The scrapping of Stormont in 1972 set the tone for London’s approach to Northern Ireland

News Letter editorial on Thursday, March 24, 2022:

News Letter editorial
News Letter editorial

Today is the fiftieth anniversary of Edward Heath’s suspension of Stormont.

We recap on that fateful decision in today’s News Letter, our latest news feature on the monumental events of 50 years ago (see link below).

Even though the devolved government was led by a thoughtful and progressive unionist leader, Brian Faulkner, that was not good enough for London. The IRA was, in a sense, rewarded in that its stepping up of terrorism led to the scrapping of a Northern Ireland parliament that it hated.

There were a number of landmarks in the slide into terror which reached its peak in 1972, the year in which the Province stood on the brink of civil war. One such moment came a year before, in March 1971, with the murder of three Scottish soldiers, lured to the prospect of a party, at a time when squaddies were still relaxed about their security. Prior to those ‘honeytrap’ slayings the total numbers of Troubles killings was 59. Within 18 months of the murder of the young military trio, more than 500 people would have lost their lives. It helped cement the breach between soldiers and a nationalist population that had initially welcomed them.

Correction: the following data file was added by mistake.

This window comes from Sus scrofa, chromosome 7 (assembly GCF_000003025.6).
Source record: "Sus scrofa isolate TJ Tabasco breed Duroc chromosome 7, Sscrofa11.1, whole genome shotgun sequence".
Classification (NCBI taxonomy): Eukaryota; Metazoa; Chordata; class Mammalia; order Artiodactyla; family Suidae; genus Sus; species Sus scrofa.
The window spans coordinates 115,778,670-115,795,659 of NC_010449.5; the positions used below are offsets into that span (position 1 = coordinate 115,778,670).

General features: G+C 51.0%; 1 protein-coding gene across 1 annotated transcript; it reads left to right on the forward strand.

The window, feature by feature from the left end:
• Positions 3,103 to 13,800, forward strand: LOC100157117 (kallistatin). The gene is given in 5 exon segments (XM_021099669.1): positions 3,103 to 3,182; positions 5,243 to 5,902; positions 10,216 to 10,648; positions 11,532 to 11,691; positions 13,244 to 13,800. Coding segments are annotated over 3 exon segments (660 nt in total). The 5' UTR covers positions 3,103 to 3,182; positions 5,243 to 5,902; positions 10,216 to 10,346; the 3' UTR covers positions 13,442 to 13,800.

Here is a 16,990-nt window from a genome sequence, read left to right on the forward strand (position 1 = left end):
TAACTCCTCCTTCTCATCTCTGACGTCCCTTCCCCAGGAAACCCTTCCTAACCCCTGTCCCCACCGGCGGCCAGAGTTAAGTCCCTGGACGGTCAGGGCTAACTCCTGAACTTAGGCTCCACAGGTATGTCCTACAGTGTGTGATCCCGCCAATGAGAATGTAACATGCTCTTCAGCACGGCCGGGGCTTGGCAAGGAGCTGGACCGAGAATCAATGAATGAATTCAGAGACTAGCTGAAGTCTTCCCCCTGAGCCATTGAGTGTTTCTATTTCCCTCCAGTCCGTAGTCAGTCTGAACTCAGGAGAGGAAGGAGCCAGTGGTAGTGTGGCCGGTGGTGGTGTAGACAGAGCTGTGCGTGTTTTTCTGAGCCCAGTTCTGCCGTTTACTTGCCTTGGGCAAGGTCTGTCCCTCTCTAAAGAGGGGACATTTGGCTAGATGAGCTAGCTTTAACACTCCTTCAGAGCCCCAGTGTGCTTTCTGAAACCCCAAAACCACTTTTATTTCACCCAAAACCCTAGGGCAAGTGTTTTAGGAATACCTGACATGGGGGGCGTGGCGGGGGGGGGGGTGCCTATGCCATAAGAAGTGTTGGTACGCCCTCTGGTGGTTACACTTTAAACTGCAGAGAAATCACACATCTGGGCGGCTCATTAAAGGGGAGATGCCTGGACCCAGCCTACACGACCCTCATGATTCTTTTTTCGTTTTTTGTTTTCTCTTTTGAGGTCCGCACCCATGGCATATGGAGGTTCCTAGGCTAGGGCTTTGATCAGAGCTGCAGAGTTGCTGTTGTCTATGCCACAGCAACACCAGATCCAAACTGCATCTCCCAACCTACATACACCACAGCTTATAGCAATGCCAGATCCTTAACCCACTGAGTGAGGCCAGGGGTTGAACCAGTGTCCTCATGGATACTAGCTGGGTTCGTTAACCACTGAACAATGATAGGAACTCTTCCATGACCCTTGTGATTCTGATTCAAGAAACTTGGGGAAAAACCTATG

Direct rule set the tone for the UK approach to Northern Ireland ever since. One of general weakness in the face of the long IRA terror campaign, and towards Irish governments.

Having said that, the first 13 years of Westminster control were overseen by both Tory and Labour governments that were robust on security and constitutional matters, compared to the time after the 1985 Anglo Irish Agreement betrayal. It set in motion a timid approach towards Irish interference in NI affairs, something that with ministers such as Simon Coveney is at its highest levels since the 1970s.

Power at Stormont should be good for local administration but we have dysfunctional government in which a party that wants NI to fail knows it has to be in office at all times and is allowed to behave as you would expect a party with such aspirations to behave.

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